• 33. Techniques Headings Announce Key Points Allows readers to choose key points they are interested in Stop points – convenient place for readers to stop & assemble their thoughts Make sure heading is not on bottom of page & its text on next page White Space A report that is visually pleasant is easier to read & gains easier acceptance Use plenty of space between paragraphs, around headings, figures, tables & borders 33 Makes the report more attractive & easier to read
  • 34. Techniques Paragraphs Not too long - large ones become a strain on the eye & mind Average about 7 – 8 lines For emphasis, one line can be a paragraph Consider whether to number each paragraph & point Use dot points to help draw the eye down the page & break up a paragraph Underline, Bold or Italics for Emphasis Don’t overdo it or the effect will be lost Don’t forget Margins & Page Numbering Word vs PDF format Consider whether you should save as Word or PDF format Organise your report notes – plastic sleeve, ring binder, electronic files 34 Are there local area requirements for writing reports – standard procedures
  • 35. Photos, graphs & charts can communicate a lot save a lot of words – but don’t use too few or too many if lots – put them in an appendix or attachment at the back clear, in focus– use white space around the photos don’t cram too many too close together use captions or annotations & arrows where appropriate don’t make the reader guess ! 35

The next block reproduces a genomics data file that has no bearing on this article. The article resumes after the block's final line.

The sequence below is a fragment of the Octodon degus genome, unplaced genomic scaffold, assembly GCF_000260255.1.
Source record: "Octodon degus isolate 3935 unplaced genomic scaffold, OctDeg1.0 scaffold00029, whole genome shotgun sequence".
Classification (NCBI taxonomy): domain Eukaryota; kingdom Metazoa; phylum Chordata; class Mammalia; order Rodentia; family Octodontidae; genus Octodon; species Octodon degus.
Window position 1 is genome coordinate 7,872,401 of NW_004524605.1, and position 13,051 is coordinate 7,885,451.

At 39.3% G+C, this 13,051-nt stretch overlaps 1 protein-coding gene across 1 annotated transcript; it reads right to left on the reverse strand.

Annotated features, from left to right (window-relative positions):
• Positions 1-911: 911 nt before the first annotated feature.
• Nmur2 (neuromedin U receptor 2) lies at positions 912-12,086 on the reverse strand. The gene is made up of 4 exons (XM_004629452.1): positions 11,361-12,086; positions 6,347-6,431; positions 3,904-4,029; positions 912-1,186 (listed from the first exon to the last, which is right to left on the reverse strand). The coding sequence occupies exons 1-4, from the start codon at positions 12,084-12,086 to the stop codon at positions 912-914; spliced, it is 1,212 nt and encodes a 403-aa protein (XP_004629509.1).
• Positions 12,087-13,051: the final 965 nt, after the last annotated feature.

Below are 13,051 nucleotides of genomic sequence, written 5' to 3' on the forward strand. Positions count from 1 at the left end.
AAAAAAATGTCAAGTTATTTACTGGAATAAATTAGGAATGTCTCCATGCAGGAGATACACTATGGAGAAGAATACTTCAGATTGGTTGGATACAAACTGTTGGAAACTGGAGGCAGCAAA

• 36. What if you have to deliver bad news ? Management is under pressure to deliver on performance, time, budget & safety Your report may tell them that they are not going to achieve their kpi’s equipment won’t last until the next annual (scheduled) shutdown can’t achieve required product properties or budgeted tonnages budget is blown by maintenance spares costs blowing out What do you do? 36
  • 37. The Art of Persuasive Writing – with apologies to Machiavelli’s “The Prince” Be accurate & clarify that they have received & understand the bad news Be respectful of others – be aware of strong views / bias of your readers If your findings are controversial – identify potential supporters & detractors Try to avoid a clash with your supervisor or customer & don’t back people into corners Diplomatically state the past bad practice as a result of constraints, then move on to to the need for future improvement & acknowledge improvements in that direction Make story fit the facts & not facts suit the story - avoid selective use of facts Be ethical – don’t alter to suit someone’s agenda if inappropriate If your recommendation means a change that affects performance negatively – be diplomatic Don’t hide bad news for fear of retribution – identify risks & be diplomatic Careful Connectors eg unfortunately.., fortunately…, it would appear that…, on weighing up the situation …, consideration should be given to …., a review of all factors has shown… Consider confidentiality & legal /privilege issues – Discovery processes Technical reports should not be emotive nor an ego exercise 37